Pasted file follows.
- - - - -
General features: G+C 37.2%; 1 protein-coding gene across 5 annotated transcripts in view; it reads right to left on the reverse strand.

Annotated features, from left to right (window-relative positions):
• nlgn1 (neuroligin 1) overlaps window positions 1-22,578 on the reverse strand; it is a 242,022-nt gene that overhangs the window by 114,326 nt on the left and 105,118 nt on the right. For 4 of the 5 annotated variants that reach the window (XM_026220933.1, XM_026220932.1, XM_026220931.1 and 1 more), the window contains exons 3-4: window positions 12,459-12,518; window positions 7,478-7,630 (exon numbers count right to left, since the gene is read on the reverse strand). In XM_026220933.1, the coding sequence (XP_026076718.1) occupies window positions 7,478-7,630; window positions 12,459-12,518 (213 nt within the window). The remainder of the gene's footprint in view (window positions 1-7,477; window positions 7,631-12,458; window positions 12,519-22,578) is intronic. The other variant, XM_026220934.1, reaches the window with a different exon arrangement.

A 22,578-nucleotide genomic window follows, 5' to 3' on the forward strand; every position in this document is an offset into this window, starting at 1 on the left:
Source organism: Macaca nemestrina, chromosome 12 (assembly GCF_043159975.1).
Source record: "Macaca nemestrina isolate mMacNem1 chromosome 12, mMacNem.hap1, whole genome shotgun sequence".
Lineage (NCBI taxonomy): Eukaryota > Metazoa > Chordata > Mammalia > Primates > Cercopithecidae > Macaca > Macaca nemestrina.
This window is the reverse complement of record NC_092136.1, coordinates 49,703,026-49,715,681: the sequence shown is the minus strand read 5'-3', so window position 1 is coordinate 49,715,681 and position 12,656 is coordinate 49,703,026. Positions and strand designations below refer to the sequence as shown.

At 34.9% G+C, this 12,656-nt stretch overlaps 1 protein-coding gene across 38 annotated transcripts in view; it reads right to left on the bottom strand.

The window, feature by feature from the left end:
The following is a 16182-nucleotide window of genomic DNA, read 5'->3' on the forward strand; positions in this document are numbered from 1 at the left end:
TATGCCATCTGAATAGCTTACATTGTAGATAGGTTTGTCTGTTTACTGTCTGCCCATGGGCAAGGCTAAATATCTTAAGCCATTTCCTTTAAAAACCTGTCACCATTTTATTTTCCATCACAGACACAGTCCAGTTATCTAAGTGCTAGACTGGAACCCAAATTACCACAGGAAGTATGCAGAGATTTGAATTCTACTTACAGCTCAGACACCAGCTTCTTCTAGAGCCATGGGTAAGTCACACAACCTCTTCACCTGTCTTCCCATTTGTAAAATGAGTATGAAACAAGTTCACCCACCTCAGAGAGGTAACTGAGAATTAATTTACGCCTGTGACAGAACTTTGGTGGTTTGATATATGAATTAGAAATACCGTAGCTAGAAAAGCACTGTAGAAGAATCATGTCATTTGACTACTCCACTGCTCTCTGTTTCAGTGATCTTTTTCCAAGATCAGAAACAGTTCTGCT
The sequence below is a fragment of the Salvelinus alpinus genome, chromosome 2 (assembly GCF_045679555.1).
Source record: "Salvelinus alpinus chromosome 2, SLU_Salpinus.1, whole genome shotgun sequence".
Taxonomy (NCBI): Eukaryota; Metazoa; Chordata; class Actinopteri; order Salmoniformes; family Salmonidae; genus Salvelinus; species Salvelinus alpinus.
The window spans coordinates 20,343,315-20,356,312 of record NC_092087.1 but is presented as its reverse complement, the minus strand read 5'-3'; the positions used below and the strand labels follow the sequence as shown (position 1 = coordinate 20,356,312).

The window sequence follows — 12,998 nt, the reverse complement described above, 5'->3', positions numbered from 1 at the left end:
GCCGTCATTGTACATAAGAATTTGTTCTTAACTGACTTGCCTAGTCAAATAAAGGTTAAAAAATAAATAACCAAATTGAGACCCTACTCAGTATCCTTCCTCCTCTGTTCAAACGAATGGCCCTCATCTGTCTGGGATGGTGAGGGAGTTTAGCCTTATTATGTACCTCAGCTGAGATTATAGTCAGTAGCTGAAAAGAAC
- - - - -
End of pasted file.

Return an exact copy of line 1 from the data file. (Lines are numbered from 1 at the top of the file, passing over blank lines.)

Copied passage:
General features: G+C 37.2%; 1 protein-coding gene across 5 annotated transcripts in view; it reads right to left on the reverse strand.